Banana plantRich is planning on bringing inside some of his really large and nice banana plants for the winter while leaving a few small ones outside as an experiment. His tropical Hibiscus and other tropical plants that are woody will also come inside as whole potted plants. He has many herbaceous tropical plants outside augmenting his perennials and annuals. For space reasons it’s not really possible to bring them all in intact, so he gets around that by making small cuttings of plants he wants to grow again next year. He grows more cuttings than he needs for the apartment property so that he has some available for gifts and trading stock. He does not use any special rooting hormone or treatments for cuttings – just water and soil.

Celosia outside and Celosia cuttings

Celosia adding color to the outdoor garden on the left. The right photo shows a cutting with root growth after two weeks in water.

Rich with rubber treeEven with an abundance of plants in his environment Rich still likes trading. Any plant he doesn’t already have he would like to add to
his collection – but realistically he has to be mindful of how much room is available. He is on the lookout for a Chinese Evergreen and some Peppermint – he has been able to find numerous other members of the mint family for trade but is missing that one.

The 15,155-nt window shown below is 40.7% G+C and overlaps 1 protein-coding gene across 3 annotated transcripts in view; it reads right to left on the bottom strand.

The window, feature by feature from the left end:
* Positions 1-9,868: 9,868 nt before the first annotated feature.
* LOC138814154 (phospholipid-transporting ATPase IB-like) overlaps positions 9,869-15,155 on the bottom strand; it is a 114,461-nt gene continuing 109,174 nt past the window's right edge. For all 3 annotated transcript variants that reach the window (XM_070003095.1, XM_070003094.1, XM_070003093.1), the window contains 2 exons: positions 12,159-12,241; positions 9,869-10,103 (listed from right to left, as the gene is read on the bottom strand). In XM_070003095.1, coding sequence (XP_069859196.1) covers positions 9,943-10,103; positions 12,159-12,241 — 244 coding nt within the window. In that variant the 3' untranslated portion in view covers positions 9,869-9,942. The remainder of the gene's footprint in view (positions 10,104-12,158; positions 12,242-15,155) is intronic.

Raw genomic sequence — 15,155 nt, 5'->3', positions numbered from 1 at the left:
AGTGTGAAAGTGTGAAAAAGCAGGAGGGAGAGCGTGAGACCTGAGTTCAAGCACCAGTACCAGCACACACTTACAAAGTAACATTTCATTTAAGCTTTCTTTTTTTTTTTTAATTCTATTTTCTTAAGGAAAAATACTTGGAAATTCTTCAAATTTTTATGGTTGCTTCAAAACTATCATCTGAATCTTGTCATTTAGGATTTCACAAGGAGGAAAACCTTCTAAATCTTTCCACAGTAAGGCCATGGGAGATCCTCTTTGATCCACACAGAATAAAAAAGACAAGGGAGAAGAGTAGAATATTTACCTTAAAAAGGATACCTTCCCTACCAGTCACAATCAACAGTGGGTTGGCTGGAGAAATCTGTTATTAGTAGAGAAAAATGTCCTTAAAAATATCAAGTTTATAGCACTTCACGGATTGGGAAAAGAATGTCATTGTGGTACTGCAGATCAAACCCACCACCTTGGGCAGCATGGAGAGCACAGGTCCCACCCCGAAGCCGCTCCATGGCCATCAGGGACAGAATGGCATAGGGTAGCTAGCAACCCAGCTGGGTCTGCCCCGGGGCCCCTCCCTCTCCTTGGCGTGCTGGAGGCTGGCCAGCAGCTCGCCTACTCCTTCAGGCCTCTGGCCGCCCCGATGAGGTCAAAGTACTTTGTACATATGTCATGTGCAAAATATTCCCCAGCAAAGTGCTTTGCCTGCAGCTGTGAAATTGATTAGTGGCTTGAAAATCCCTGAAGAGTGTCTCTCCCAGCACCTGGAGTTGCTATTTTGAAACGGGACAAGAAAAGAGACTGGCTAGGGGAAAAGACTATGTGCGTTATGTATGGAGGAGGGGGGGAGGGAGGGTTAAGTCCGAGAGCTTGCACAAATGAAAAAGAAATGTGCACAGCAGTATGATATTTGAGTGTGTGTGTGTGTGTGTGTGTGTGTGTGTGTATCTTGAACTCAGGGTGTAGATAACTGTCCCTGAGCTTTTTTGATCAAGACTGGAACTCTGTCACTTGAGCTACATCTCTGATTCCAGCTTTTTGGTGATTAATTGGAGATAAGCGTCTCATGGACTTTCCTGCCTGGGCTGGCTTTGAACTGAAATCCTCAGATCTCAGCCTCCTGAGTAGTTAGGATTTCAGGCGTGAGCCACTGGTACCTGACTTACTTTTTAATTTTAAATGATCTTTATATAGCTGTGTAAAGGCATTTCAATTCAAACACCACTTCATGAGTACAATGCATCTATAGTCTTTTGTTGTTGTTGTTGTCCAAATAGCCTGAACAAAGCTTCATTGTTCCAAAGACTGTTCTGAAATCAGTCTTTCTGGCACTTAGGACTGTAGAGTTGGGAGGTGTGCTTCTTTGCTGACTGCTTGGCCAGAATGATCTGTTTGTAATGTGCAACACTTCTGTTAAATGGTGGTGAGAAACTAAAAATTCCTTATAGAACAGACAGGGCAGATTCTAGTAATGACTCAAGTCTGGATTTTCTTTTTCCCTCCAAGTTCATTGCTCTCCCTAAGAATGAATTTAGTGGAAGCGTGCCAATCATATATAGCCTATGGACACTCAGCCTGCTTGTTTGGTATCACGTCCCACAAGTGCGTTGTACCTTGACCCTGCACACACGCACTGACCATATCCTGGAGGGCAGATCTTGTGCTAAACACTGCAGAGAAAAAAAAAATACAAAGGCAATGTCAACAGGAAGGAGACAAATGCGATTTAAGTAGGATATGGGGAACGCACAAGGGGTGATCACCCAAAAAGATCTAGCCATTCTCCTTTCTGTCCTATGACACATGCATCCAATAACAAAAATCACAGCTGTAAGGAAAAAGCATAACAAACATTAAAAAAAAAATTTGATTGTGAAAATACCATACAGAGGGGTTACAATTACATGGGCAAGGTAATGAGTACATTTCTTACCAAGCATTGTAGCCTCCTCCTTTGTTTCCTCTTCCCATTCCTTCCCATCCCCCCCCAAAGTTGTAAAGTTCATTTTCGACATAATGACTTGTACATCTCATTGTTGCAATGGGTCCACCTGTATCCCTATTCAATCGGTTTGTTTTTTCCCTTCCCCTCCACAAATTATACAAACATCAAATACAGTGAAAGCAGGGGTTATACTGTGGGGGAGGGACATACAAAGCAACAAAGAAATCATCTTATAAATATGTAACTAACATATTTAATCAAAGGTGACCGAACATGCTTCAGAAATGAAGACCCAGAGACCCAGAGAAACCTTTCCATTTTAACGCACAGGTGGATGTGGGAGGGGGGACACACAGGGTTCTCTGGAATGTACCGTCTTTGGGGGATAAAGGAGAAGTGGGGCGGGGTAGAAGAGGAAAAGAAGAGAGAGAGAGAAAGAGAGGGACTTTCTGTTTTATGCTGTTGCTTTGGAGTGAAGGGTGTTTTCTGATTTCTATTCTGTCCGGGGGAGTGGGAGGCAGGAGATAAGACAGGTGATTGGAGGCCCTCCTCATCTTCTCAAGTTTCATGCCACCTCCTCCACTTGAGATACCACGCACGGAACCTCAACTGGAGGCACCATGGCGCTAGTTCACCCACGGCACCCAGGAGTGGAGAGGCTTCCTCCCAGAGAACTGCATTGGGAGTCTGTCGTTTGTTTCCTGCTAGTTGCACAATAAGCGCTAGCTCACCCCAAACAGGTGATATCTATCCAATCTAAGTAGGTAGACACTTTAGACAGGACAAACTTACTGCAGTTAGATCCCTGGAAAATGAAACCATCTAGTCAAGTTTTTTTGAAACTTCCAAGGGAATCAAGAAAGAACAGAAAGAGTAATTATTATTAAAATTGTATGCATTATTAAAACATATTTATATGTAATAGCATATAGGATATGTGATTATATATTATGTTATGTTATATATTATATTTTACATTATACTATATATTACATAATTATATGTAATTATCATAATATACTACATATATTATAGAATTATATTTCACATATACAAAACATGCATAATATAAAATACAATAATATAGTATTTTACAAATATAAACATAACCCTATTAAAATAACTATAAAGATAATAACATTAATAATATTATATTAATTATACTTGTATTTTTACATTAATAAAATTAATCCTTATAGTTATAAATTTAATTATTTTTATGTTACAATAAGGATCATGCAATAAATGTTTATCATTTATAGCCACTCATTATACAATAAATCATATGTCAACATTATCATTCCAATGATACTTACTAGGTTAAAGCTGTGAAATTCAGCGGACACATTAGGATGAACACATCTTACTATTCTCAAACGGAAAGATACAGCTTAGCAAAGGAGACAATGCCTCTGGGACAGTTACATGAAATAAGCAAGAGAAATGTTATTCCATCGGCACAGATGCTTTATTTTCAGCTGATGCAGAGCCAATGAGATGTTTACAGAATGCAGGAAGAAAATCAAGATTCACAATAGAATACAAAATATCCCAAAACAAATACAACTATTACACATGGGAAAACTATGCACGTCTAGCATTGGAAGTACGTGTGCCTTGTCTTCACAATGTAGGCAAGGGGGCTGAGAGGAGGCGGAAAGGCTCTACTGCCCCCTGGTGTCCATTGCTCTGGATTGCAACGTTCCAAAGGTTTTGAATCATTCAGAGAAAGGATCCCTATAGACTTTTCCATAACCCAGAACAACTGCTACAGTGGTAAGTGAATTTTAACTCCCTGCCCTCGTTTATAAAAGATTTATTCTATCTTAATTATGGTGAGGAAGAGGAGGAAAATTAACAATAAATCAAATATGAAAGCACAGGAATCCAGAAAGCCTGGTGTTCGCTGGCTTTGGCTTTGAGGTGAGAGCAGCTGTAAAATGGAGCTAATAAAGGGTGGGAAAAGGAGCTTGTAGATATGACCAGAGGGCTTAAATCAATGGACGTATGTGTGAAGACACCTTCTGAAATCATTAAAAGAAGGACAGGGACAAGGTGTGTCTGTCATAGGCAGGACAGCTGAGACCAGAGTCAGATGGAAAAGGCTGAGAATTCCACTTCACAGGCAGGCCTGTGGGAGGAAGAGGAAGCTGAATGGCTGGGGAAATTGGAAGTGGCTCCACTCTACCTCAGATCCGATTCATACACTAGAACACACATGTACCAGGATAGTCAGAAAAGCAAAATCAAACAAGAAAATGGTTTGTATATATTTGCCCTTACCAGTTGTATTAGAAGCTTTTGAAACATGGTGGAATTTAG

At left: Rich with a favorite rubber tree and some other plants that live in the apartment building’s atria all year round.

Gardening Home Decor

Create a Moist Microclimate for Your House Plants with a Humidity Tray

Create a Moist Microclimate for Your House Plants with a Humidity Tray

by Carolyn Hasenfratz

My home contains multiple aquariums and house plants and I have a humidifier, so you’d think I have plenty of moisture in the house but even I would like a little more humidity to help my dry skin and other irritations that only happen in the winter. Many of our house plants, if they are not succulents or cacti for example, come from humid tropical climates and if you have those type of plants you might want to increase the humidity in their environment. Adding moisture to the whole home has some benefits but if you add too much you could have condensation issues. The house I grew up in always had rivers of condensation coming off the windows in winter (or blocks of ice). We did what we could to soak up the moisture with towels if it was excessive but those kind of conditions can be destructive to the area around your windows and cause mold to grow.

One way to help your plants without making the whole house into a rain forest is to create a tiny microclimate by filling a waterproof tray with gravel, moistening the gravel and setting your humidity loving house plants in it. Keep the bottoms of the pots above the water level so they don’t sit in water. Moisture will come up from the tray and if you group the humidity-loving plants together they will help keep each other moist with their transpiration. A boot tray from Schnarr’s is a great size and shape for a plant tray. We also have some small bags of decorative rock if you need some.